‘God, forgive me. I need You.’

{This is part five of six…come back soon for part six! I will post the whole story as one post after all the parts have been posted.}


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Moments of Unparalleled Sequence 4

IV.

“What’s your name?”

“Aln.”

“Never been here before, have you?”

“Nope.”

“Can I get you a drink?”

“Sure, thanks.”

“Have a seat. I’ll be right back.”

‘What are you doing here? This is stupid! No, it’s what I want.  I don’t care if it’s stupid anymore—I’m stupid!  No you’re not.  You know better. Obviously not.’

“Here’s your drink.  May I join you?”

“Sure.”

“So what do you think of the place?”

“Loud.”

“You could say that!” Pause. “So I’m guessing you’re not much for conversation?”

“It depends, I guess.  I’m just a little on the fence about being here.”

“I understand, man.  I see a lot of that.  This is a pretty shallow joint, I’ll admit.”

“So why do you work here?”

“Well, I’m sure it’s not because I’m shallow! That would be too obvious.”

“Well, I’m just saying, you don’t come across that way.”

“Yet here I am, talking up the cute guy.”

“So you think I’m cute, huh?”

“Now look who’s being shallow!”

“Fair.”

“So what are you planning to get out of this little…visit of yours?”

“That’s what I’m on the fence about.  I mean, why else do people normally come here?”

“Company?”

“Partially, I’m sure.  Company all the way back home?  Company until both are feeling a little more fulfilled? Company until self-satisfaction has all the cards?”

“Well, it’s all about self-satisfaction from the beginning, isn’t it? I mean, Jesus doesn’t usually hang out here.”

“What would you do if he did?”

“Be really intrigued.”

“So, what now? Am I being shallow enough?”

“I guess so! I almost forgot you were new at this.”

“Flattering. Thanks”

“No skin.”

“So, is it time for the next step?”

“Look at this guy! Goodbye fence!”

“Sounds good to me.”

“That’s just because you’ve had enough to drink, but who cares! I get off in twenty.”

“I’m in! Oh yeah, what was your name?”

“My bad…I’m Branson.”

{This is part four of six…keep reading for part five! I will post the whole story as one post after all the parts have been posted.}


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Moments of Unparalleled Sequence 3

III.

Branson was here intentionally, but this had to be an accident. Weren’t all mistakes accidents? He wished that it was so! He couldn’t bear the idea that he may have actually done this by intention. His desires couldn’t have that strong a grip on him, could they? But he was smart enough to know that accidents didn’t happen in complete disconnection from purpose.  He had chosen.

It began as usual: come together, get closer, dance, make an exit, complete the sequence, say nice things at the end, get up the next morning, return to life as usual. It should all be guilt free.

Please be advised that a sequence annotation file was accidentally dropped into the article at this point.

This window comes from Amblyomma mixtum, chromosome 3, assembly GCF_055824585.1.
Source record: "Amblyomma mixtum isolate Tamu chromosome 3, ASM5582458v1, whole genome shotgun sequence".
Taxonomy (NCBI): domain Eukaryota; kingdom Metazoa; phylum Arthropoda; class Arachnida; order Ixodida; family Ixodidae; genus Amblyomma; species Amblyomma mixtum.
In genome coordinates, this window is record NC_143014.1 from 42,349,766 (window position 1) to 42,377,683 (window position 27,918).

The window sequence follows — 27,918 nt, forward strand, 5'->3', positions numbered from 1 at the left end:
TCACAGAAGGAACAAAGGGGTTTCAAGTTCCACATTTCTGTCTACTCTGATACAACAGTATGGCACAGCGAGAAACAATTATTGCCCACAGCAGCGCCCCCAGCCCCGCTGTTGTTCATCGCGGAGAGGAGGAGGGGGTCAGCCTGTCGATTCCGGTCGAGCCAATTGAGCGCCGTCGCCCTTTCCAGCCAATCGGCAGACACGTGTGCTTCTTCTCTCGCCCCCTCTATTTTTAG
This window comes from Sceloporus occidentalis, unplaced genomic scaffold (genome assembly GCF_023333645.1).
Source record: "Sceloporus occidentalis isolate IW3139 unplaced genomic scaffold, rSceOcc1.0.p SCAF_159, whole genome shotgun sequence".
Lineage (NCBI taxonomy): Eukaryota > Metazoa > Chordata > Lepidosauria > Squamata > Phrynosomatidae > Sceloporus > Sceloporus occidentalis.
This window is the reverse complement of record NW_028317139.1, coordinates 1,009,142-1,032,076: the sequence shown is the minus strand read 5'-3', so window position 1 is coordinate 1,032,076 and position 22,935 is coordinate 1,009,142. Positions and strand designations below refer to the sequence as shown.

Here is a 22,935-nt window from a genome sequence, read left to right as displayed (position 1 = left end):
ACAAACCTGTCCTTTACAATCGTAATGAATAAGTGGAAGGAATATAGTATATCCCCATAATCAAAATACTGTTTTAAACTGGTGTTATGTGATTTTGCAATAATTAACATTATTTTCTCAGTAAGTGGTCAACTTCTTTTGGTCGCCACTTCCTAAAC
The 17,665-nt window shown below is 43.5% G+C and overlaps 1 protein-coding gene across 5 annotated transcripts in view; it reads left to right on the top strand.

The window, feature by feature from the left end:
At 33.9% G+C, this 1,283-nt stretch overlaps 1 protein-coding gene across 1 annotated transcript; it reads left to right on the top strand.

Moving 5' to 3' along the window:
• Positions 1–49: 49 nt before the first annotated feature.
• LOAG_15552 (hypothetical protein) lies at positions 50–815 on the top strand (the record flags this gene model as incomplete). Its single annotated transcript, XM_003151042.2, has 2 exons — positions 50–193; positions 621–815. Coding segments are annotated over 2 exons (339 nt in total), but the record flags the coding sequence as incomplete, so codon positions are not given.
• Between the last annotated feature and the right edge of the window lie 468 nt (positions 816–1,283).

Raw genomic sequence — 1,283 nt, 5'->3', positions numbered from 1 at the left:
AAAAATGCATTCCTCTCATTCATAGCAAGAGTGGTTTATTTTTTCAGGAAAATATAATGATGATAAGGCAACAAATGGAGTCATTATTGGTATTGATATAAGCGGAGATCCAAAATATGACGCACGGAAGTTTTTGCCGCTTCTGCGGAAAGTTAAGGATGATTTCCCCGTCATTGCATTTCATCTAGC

That’s how he’d expected it to be.

That’s not how it was.

There was guilt here. Deep, unsightly, crippling…crippling guilt consumed him. All that guilt he had never acknowledged before was suffocating him.

But it was almost beautiful.  Pain was surprising.

{This is part three of six…keep reading for part four! I will post the whole story as one post after all the parts have been posted.}


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Moments of Unparalleled Sequence 2

II.

A dream of ecstasy. He came and went. Then he returned and returned again. Not physically, but mentally he was present. Oh, how he was present! It was a beautiful, fleeting, lust-filled moment. A moment of unparalleled sequence. A moment that could never be repeated. He never wanted to repeat it, but he wanted more of it.

Aln opened his eyes. He didn’t see much, but his eyes were opened. He wanted to see more, but all he saw was the darkness of night. He saw the dim, lava-colored glow of his alarm clock. It was too close to morning.

‘Alarm clocks are stressful.’

 He saw the glow of a street light in glaring stripes through the blinds of his window. Outside, the green of an abandoned soccer field filled his view

‘Soccer…one more part of life I don’t know anything about.’

He heard the start up whirl of a small refrigerator’s generator at the foot of his bunk. He took in the smell of an apartment frequented by a regular influx of college students. It didn’t smell bad—not yet. It smelled used.

‘Used isn’t always bad. It really means that it’s good enough to be around for a little while. Maybe I’m just saying that so I feel like I have something intelligent to say. Probably.’

He was having another one of those nights. Nights were good when they meant relief, sleep. They were bad when they meant thinking, pondering, facing deep reality.

‘I’m really sick of reality. I hate it. I hate that I can’t escape it. Why can’t I just forget reality?’

Maybe that was his problem. He wanted to be free–free from reality, free from consequence—but he knew there was no freedom in what he wanted. He only wanted it because it felt like freedom. It only felt like freedom because it was different from his current prison.

‘What prison?’

This was definitely a prison. It was engulfing him. He was ready to sell himself. He knew it was a mistake, but he didn’t feel like being strong.

‘It will make sense someday.’

Would it be too late?

Late…2:30 AM…it was late! He closed his eyes again, more firmly this time, tried to relax, found relief, and slowly fell to sleep.

{This is part two of six…keep reading for part three! I will post the whole story as one post after all the parts have been posted.}